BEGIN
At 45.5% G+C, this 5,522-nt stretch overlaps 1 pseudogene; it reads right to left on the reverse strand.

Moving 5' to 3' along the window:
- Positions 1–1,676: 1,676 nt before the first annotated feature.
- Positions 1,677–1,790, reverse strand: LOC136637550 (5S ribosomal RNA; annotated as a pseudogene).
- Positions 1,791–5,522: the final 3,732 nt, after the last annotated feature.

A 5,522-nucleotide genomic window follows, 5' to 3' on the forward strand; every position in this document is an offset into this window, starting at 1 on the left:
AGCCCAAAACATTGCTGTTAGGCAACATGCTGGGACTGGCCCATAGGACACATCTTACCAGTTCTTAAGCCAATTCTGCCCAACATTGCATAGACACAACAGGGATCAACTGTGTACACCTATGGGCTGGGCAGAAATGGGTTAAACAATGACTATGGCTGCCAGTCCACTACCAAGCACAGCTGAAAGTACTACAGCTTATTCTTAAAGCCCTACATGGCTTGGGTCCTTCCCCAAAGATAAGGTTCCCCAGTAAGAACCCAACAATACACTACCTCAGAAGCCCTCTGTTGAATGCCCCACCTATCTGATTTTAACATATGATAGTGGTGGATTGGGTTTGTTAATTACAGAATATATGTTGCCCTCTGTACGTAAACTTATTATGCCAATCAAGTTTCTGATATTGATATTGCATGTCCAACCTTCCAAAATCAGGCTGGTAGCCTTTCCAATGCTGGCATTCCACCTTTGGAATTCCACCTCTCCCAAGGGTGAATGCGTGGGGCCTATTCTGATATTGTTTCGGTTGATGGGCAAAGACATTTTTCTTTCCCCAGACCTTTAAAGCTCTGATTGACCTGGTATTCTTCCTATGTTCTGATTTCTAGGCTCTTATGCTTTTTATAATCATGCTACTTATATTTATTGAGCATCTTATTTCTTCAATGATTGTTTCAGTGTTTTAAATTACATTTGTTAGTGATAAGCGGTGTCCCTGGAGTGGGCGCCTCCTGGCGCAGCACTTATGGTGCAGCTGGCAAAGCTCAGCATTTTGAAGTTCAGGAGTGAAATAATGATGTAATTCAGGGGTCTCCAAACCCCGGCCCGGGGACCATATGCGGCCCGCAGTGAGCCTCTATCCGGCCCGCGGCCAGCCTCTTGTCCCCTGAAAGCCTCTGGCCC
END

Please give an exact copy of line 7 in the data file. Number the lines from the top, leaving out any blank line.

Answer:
AGCCCAAAACATTGCTGTTAGGCAACATGCTGGGACTGGCCCATAGGACACATCTTACCAGTTCTTAAGCCAATTCTGCCCAACATTGCATAGACACAACAGGGATCAACTGTGTACACCTATGGGCTGGGCAGAAATGGGTTAAACAATGACTATGGCTGCCAGTCCACTACCAAGCACAGCTGAAAGTACTACAGCTTATTCTTAAAGCCCTACATGGCTTGGGTCCTTCCCCAAAGATAAGGTTCCCCAGTAAGAACCCAACAATACACTACCTCAGAAGCCCTCTGTTGAATGCCCCACCTATCTGATTTTAACATATGATAGTGGTGGATTGGGTTTGTTAATTACAGAATATATGTTGCCCTCTGTACGTAAACTTATTATGCCAATCAAGTTTCTGATATTGATATTGCATGTCCAACCTTCCAAAATCAGGCTGGTAGCCTTTCCAATGCTGGCATTCCACCTTTGGAATTCCACCTCTCCCAAGGGTGAATGCGTGGGGCCTATTCTGATATTGTTTCGGTTGATGGGCAAAGACATTTTTCTTTCCCCAGACCTTTAAAGCTCTGATTGACCTGGTATTCTTCCTATGTTCTGATTTCTAGGCTCTTATGCTTTTTATAATCATGCTACTTATATTTATTGAGCATCTTATTTCTTCAATGATTGTTTCAGTGTTTTAAATTACATTTGTTAGTGATAAGCGGTGTCCCTGGAGTGGGCGCCTCCTGGCGCAGCACTTATGGTGCAGCTGGCAAAGCTCAGCATTTTGAAGTTCAGGAGTGAAATAATGATGTAATTCAGGGGTCTCCAAACCCCGGCCCGGGGACCATATGCGGCCCGCAGTGAGCCTCTATCCGGCCCGCGGCCAGCCTCTTGTCCCCTGAAAGCCTCTGGCCC